Expression of microRNAs in diffuse large B cell lymphoma is associated with immunophenotype, survival and transformation from follicular lymphoma.
Lawrie CH., Chi J., Taylor S., Tramonti D., Ballabio E., Palazzo S., Saunders NJ., Pezzella F., Boultwood J., Wainscoat JS., Hatton CS.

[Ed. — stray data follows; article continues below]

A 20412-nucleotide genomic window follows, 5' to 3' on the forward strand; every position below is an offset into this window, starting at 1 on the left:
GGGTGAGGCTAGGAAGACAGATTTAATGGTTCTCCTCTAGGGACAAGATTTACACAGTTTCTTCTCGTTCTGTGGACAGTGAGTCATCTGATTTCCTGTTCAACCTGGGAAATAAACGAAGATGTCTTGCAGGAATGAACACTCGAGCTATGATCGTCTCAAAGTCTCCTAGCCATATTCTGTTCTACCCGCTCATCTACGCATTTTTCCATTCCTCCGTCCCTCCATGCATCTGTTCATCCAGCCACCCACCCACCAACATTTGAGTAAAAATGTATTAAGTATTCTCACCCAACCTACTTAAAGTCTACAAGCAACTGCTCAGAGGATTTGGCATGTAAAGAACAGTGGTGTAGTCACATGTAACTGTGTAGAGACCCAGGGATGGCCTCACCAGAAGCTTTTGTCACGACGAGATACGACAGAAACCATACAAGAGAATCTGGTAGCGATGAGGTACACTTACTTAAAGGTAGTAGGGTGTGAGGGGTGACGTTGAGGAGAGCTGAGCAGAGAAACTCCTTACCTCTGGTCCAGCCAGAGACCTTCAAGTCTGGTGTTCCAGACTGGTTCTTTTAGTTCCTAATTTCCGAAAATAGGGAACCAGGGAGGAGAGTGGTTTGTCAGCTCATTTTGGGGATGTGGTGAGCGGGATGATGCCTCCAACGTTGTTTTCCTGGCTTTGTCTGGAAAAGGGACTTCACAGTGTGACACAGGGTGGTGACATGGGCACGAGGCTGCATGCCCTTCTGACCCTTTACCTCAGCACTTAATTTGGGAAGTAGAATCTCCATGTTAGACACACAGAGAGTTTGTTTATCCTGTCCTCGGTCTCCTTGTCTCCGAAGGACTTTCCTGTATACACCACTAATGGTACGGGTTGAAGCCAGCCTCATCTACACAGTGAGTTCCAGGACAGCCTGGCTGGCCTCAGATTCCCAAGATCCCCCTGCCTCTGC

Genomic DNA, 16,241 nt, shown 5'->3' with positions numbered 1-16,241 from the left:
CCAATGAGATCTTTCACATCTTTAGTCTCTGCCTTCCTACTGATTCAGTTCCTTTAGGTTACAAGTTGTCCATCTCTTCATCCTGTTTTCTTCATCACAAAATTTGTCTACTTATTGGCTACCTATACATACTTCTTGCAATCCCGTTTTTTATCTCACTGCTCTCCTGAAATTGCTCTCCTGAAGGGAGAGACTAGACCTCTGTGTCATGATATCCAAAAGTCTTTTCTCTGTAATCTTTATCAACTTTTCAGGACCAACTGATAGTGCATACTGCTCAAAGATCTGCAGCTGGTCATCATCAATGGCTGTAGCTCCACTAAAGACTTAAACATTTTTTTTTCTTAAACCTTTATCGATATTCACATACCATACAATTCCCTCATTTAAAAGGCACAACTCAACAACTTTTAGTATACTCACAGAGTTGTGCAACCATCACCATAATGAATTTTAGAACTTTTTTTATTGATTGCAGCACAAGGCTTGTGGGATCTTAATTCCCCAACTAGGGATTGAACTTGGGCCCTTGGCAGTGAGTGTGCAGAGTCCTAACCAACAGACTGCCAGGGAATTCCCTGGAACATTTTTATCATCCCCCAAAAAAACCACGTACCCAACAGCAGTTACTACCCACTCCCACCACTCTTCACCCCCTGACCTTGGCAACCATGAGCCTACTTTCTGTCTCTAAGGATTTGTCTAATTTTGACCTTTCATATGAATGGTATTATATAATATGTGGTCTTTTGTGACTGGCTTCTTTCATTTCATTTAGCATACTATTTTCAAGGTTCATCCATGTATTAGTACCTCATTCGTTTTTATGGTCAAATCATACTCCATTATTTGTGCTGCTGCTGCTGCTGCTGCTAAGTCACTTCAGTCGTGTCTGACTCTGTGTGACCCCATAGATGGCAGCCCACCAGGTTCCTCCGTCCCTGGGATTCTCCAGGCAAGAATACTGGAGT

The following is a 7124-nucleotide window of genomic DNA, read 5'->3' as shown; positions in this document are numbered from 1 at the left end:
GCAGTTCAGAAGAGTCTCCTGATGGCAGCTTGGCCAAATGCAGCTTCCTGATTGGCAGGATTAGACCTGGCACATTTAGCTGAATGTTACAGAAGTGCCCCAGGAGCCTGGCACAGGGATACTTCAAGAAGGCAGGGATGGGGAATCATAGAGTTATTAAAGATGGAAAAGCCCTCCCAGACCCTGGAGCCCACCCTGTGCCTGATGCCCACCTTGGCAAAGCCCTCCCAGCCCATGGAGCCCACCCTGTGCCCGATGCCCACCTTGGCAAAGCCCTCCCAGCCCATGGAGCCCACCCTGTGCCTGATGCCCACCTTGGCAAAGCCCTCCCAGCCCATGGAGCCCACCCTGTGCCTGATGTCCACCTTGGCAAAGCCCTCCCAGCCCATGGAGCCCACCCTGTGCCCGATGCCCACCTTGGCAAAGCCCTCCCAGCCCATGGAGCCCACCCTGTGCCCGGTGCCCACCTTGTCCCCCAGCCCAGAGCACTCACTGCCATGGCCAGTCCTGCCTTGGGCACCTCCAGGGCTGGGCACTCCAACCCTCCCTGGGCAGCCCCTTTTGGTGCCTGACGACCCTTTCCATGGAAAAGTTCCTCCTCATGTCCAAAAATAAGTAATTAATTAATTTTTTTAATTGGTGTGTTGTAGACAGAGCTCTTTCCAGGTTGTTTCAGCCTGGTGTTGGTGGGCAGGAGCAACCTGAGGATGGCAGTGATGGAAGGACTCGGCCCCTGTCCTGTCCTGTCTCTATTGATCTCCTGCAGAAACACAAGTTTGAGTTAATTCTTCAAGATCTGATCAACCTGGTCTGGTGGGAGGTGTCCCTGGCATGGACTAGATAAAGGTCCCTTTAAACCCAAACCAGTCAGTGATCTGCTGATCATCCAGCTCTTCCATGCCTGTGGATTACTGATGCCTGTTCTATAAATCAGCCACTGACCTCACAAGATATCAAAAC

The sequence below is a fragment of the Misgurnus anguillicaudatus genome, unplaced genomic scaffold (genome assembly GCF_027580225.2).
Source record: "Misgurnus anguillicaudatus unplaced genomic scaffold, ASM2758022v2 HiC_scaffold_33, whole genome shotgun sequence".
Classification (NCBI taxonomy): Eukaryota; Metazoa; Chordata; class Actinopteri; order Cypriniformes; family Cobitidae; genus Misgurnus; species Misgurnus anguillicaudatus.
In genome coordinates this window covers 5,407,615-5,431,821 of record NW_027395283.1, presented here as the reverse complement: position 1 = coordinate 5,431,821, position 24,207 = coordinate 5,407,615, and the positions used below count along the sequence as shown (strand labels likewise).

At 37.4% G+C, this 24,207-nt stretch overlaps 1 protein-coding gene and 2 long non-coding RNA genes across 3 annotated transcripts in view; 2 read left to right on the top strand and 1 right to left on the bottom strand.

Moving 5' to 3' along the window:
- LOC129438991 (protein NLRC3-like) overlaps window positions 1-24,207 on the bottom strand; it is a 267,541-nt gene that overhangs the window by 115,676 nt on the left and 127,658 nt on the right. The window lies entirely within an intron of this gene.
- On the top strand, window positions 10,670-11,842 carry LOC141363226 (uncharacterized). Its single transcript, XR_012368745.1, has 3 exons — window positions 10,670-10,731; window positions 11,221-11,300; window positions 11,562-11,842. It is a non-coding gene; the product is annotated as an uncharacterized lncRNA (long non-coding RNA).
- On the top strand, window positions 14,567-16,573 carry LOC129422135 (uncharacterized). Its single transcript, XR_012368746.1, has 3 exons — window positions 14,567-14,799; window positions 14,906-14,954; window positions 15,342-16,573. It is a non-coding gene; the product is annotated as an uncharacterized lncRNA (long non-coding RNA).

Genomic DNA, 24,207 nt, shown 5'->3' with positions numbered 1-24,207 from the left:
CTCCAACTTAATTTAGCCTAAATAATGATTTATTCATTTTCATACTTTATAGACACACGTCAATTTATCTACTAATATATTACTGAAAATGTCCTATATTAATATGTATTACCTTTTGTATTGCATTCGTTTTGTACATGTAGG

MicroRNAs are naturally occurring small RNA species that regulate gene expression and are frequently abnormally expressed in cancers. However, the role of microRNAs in lymphoma is poorly understood. Therefore, we undertook a comprehensive study of microRNA expression in two of the most common lymphomas: diffuse large B-cell lymphoma (DLBCL) (n = 80) and follicular lymphoma (FCL) (n = 18) using microarrays containing probes for 464 human microRNAs. Unsupervised cluster analysis revealed distinct expression patterns between these two lymphomas and specific microRNA signatures (including members of the miR-17-92 cluster) were derived that correctly predicted lymphoma type in >95% of cases. Furthermore, we identified microRNAs in de novo DLBCL (n = 64) associated with germinal centre-like and non-germinal centre-like immunophenotypes, international prognostic index status and event-free survival in CHOP and rituximab (R)-CHOP treated patients. Despite the indolent nature of FCL a significant proportion of cases undergo high-grade transformation to more aggressive DLBCL. In order to see if transformation is associated with changes in microRNA expression we compared transformed DLBCL cases (n = 16) with de novo DLBCL, as well as FCL cases that underwent subsequent transformation (n = 7) with FCL cases that had not transformed at a median follow-up of 60 months (n = 11). Differential expression of 12 microRNAs correctly predicted >85% of transformed versus de novo DLBCL cases; six microRNAs (miR-223, 217, 222, 221 and let-7i and 7b) were found which could similarly predict or transformation in FCL (P < 0.05). These data suggest that microRNAs have potential as diagnostic and prognostic markers in these lymphomas and may be used to identify FCL patients at risk of high-grade transformation.